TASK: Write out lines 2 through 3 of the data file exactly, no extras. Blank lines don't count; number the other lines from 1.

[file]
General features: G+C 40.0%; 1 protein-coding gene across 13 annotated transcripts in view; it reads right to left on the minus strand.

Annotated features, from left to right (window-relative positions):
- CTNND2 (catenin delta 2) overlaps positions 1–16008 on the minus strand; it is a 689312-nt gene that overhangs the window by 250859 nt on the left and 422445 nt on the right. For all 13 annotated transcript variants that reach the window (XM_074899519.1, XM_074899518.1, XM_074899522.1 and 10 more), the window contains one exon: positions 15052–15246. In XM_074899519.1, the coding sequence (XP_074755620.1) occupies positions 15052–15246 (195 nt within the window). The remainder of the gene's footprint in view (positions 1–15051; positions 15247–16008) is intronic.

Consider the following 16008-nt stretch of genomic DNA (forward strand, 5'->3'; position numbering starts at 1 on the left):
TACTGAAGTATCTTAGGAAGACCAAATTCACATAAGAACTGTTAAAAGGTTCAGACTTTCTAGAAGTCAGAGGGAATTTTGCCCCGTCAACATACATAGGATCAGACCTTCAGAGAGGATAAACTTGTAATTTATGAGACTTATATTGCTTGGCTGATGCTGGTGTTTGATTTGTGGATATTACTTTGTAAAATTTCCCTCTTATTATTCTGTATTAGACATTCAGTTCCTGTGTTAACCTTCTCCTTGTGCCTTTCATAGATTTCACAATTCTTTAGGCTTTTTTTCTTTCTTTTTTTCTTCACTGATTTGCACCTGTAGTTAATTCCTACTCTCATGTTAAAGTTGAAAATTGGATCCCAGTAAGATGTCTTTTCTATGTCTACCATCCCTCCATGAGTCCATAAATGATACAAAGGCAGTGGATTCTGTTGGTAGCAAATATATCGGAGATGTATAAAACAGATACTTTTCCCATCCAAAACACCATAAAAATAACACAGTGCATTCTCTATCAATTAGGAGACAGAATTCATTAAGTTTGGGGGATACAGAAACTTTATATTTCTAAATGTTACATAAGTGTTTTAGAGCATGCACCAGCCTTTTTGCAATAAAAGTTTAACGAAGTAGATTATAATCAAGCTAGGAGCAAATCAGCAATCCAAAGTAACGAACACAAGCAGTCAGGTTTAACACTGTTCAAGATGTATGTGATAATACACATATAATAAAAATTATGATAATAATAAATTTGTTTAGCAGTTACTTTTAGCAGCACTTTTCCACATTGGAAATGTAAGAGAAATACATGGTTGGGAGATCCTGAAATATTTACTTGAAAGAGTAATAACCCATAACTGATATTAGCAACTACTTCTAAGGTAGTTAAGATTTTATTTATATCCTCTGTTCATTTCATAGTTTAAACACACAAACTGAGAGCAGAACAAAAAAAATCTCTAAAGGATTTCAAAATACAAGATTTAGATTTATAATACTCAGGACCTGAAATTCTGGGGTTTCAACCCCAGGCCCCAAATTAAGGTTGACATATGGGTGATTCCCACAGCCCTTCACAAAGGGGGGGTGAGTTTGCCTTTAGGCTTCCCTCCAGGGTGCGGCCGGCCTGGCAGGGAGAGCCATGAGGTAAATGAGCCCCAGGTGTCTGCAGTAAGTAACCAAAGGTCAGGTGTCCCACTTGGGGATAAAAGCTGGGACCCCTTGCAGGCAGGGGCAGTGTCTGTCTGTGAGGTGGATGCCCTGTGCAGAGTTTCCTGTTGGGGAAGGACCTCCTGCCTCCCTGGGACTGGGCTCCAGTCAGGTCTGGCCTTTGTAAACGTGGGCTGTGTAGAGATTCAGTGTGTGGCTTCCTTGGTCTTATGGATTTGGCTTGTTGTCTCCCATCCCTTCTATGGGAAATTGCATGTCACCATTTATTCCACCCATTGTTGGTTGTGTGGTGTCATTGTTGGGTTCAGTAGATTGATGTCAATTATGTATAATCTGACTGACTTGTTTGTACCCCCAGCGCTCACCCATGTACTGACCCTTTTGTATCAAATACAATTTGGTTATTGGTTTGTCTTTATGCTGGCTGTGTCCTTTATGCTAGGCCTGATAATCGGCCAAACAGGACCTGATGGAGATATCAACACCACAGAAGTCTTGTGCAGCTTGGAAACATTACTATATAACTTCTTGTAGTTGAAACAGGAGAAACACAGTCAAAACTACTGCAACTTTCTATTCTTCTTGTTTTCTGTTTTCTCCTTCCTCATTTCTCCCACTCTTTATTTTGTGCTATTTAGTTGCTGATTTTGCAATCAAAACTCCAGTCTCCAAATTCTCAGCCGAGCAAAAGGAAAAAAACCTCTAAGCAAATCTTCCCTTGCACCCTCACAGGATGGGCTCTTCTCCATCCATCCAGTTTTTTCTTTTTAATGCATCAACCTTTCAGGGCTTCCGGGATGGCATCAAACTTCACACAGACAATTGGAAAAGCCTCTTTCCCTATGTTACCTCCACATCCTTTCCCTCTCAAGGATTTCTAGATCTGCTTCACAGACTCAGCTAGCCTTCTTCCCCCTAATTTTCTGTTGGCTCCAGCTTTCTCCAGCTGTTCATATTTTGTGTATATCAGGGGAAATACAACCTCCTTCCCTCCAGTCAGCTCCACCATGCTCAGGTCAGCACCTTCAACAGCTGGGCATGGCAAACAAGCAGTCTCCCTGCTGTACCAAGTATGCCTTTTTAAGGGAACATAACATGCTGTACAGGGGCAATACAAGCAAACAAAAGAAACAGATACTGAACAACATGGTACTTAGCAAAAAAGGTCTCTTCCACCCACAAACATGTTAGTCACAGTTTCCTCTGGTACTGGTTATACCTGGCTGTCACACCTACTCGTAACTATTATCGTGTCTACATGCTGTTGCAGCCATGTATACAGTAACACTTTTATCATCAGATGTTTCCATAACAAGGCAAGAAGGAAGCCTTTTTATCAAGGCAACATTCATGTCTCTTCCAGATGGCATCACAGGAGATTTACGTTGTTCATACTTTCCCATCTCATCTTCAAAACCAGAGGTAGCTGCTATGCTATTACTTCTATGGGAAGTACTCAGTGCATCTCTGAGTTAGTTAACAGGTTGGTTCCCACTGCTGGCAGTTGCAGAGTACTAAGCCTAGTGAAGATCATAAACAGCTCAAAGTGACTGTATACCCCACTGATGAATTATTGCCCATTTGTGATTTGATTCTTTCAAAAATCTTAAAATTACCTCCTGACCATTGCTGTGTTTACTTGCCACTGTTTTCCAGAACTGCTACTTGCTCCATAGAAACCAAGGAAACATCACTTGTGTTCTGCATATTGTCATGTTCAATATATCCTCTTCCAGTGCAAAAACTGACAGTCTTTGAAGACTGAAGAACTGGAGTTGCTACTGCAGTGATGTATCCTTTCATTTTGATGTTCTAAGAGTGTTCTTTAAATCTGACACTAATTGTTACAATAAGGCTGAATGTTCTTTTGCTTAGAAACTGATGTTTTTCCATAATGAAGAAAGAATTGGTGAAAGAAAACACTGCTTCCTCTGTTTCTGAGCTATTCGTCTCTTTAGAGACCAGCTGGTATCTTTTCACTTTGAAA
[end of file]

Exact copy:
Annotated features, from left to right (window-relative positions):
- CTNND2 (catenin delta 2) overlaps positions 1–16008 on the minus strand; it is a 689312-nt gene that overhangs the window by 250859 nt on the left and 422445 nt on the right. For all 13 annotated transcript variants that reach the window (XM_074899519.1, XM_074899518.1, XM_074899522.1 and 10 more), the window contains one exon: positions 15052–15246. In XM_074899519.1, the coding sequence (XP_074755620.1) occupies positions 15052–15246 (195 nt within the window). The remainder of the gene's footprint in view (positions 1–15051; positions 15247–16008) is intronic.